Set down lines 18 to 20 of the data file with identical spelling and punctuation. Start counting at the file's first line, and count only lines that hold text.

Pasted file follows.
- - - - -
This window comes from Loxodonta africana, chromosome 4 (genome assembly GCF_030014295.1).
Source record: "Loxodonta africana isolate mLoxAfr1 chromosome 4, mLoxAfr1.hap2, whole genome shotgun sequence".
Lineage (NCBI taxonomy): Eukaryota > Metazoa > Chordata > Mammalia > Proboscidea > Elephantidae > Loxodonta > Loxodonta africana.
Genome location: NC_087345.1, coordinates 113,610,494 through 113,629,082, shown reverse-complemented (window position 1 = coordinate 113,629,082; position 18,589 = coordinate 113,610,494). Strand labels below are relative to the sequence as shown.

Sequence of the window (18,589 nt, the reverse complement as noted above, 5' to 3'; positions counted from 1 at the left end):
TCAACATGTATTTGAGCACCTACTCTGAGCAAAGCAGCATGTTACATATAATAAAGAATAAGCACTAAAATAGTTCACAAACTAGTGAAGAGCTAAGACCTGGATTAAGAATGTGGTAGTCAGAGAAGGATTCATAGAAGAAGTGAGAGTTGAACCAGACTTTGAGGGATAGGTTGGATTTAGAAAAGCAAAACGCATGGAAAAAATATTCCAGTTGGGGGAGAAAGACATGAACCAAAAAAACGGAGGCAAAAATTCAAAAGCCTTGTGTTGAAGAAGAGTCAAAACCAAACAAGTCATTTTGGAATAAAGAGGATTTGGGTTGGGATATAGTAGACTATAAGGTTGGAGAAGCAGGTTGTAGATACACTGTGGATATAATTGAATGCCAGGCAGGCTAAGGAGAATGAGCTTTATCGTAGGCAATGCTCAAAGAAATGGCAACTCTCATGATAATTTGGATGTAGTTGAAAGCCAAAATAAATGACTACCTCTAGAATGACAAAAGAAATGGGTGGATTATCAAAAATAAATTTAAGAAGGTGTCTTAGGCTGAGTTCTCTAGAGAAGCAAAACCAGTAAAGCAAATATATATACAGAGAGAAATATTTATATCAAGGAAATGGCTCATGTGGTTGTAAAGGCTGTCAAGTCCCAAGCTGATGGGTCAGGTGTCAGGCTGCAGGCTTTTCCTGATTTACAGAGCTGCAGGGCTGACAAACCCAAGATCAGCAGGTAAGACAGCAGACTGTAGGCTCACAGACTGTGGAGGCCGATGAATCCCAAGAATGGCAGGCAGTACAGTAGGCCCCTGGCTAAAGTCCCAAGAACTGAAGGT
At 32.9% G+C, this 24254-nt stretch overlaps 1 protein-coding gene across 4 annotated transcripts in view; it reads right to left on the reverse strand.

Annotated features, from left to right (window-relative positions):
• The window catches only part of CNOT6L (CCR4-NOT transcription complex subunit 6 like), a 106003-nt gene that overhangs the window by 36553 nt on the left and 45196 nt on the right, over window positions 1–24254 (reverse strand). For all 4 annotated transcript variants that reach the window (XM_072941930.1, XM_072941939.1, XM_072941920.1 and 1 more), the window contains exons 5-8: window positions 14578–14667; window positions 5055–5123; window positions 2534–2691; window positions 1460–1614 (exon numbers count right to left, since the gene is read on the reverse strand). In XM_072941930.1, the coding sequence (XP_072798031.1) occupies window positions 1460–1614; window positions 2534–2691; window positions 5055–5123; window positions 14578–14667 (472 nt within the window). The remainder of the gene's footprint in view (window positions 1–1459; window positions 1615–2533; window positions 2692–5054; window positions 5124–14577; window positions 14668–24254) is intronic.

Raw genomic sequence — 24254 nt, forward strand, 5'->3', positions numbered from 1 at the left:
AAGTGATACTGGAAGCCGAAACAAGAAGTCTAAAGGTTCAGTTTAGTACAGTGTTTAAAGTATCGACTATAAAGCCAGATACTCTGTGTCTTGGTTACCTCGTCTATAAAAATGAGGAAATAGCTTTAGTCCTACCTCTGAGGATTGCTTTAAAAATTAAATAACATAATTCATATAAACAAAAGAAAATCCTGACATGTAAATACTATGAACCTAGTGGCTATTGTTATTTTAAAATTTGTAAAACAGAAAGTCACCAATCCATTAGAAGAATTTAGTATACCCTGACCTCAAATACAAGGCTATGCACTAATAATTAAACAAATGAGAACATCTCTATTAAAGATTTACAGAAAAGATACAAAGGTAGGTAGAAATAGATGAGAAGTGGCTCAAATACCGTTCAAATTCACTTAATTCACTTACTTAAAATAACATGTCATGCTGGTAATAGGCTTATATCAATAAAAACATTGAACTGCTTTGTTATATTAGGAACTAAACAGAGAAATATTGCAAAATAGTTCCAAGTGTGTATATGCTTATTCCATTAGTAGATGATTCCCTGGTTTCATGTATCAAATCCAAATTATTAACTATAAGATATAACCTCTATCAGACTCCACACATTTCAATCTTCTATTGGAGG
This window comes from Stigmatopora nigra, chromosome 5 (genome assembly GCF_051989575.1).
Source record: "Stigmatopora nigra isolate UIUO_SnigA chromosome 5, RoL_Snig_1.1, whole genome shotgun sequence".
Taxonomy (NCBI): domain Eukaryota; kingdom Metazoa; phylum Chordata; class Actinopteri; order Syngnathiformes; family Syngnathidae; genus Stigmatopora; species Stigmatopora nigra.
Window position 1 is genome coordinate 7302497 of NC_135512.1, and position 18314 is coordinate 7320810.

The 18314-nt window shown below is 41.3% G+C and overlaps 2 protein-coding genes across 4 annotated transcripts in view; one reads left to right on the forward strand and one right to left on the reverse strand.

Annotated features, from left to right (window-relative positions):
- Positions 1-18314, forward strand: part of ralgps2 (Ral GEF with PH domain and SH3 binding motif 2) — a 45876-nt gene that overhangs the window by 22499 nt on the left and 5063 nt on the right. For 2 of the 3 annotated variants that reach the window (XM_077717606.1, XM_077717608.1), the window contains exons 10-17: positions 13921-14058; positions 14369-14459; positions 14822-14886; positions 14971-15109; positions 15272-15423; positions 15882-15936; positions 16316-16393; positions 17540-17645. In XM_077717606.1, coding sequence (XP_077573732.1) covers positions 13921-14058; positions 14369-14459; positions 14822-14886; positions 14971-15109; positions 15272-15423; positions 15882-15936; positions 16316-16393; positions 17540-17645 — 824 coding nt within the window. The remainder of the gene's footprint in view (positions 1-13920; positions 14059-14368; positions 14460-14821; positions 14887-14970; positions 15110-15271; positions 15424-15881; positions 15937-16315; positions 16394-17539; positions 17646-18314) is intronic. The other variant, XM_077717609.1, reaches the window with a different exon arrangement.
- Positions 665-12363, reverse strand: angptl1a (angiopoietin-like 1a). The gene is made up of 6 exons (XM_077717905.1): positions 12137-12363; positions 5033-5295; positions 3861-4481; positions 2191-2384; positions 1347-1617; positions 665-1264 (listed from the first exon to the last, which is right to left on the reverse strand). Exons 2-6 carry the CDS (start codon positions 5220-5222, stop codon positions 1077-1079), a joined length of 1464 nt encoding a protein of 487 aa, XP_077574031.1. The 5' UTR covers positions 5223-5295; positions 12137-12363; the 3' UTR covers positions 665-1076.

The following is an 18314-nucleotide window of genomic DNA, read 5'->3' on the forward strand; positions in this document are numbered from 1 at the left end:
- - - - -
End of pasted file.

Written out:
- Positions 1-18314, forward strand: part of ralgps2 (Ral GEF with PH domain and SH3 binding motif 2) — a 45876-nt gene that overhangs the window by 22499 nt on the left and 5063 nt on the right. For 2 of the 3 annotated variants that reach the window (XM_077717606.1, XM_077717608.1), the window contains exons 10-17: positions 13921-14058; positions 14369-14459; positions 14822-14886; positions 14971-15109; positions 15272-15423; positions 15882-15936; positions 16316-16393; positions 17540-17645. In XM_077717606.1, coding sequence (XP_077573732.1) covers positions 13921-14058; positions 14369-14459; positions 14822-14886; positions 14971-15109; positions 15272-15423; positions 15882-15936; positions 16316-16393; positions 17540-17645 — 824 coding nt within the window. The remainder of the gene's footprint in view (positions 1-13920; positions 14059-14368; positions 14460-14821; positions 14887-14970; positions 15110-15271; positions 15424-15881; positions 15937-16315; positions 16394-17539; positions 17646-18314) is intronic. The other variant, XM_077717609.1, reaches the window with a different exon arrangement.
- Positions 665-12363, reverse strand: angptl1a (angiopoietin-like 1a). The gene is made up of 6 exons (XM_077717905.1): positions 12137-12363; positions 5033-5295; positions 3861-4481; positions 2191-2384; positions 1347-1617; positions 665-1264 (listed from the first exon to the last, which is right to left on the reverse strand). Exons 2-6 carry the CDS (start codon positions 5220-5222, stop codon positions 1077-1079), a joined length of 1464 nt encoding a protein of 487 aa, XP_077574031.1. The 5' UTR covers positions 5223-5295; positions 12137-12363; the 3' UTR covers positions 665-1076.

The following is an 18314-nucleotide window of genomic DNA, read 5'->3' on the forward strand; positions in this document are numbered from 1 at the left end: